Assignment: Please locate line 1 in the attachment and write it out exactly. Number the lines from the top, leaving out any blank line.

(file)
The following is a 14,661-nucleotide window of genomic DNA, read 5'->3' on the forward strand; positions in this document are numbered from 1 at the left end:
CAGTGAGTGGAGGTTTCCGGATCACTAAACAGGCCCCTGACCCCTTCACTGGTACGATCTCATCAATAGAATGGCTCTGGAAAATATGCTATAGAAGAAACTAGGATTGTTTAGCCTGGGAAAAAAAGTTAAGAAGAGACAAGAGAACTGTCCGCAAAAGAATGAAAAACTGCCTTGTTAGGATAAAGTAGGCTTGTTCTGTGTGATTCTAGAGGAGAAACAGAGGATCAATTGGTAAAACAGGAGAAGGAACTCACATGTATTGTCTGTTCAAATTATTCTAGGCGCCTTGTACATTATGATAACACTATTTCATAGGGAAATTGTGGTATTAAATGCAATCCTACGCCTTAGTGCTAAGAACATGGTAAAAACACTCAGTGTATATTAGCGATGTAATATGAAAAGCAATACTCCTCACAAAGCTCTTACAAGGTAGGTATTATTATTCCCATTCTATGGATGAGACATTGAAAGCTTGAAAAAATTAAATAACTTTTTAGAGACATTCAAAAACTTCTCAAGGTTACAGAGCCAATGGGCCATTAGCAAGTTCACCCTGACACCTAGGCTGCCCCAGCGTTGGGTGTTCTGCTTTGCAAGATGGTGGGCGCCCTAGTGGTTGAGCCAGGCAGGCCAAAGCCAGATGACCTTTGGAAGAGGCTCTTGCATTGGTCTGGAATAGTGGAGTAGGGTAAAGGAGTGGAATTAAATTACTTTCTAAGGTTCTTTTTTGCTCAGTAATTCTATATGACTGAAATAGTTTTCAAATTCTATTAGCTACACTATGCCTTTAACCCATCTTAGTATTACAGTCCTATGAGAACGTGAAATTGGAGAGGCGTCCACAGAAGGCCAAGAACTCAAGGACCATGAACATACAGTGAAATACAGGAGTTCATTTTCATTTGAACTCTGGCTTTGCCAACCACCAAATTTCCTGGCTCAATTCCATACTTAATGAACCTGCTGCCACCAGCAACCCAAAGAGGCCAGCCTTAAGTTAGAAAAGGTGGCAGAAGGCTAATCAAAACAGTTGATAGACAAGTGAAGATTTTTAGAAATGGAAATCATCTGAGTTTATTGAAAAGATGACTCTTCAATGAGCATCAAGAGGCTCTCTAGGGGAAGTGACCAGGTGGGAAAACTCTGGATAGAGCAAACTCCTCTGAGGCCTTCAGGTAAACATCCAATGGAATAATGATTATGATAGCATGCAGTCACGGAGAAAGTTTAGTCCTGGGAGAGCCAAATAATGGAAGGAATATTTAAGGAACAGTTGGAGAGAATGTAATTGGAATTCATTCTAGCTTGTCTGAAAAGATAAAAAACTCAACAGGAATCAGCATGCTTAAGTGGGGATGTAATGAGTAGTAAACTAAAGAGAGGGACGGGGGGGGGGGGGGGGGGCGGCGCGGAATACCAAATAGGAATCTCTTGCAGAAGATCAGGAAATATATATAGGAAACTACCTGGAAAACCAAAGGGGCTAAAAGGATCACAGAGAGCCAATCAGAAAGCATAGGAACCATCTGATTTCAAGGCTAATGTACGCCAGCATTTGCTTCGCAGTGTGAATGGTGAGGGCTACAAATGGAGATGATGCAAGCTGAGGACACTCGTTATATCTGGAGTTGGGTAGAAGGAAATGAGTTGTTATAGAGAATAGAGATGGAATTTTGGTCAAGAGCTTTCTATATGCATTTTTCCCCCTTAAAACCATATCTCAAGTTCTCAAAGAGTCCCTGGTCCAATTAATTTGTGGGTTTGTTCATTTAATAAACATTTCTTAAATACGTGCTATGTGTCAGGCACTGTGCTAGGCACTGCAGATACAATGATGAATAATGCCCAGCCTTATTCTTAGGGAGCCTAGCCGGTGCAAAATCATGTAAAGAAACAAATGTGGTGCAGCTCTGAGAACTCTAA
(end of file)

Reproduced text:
The following is a 14,661-nucleotide window of genomic DNA, read 5'->3' on the forward strand; positions in this document are numbered from 1 at the left end: